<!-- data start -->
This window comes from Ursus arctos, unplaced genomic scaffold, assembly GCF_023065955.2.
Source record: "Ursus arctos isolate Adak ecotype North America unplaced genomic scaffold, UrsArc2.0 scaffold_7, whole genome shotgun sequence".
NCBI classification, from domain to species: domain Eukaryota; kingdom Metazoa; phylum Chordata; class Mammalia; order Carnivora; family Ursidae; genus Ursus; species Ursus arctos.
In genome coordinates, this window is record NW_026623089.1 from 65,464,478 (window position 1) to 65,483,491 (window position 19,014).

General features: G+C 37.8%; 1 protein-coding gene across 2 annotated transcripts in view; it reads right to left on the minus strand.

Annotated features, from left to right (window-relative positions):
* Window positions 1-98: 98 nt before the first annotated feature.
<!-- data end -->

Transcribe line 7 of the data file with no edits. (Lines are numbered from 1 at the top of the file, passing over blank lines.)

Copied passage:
* Window positions 1-98: 98 nt before the first annotated feature.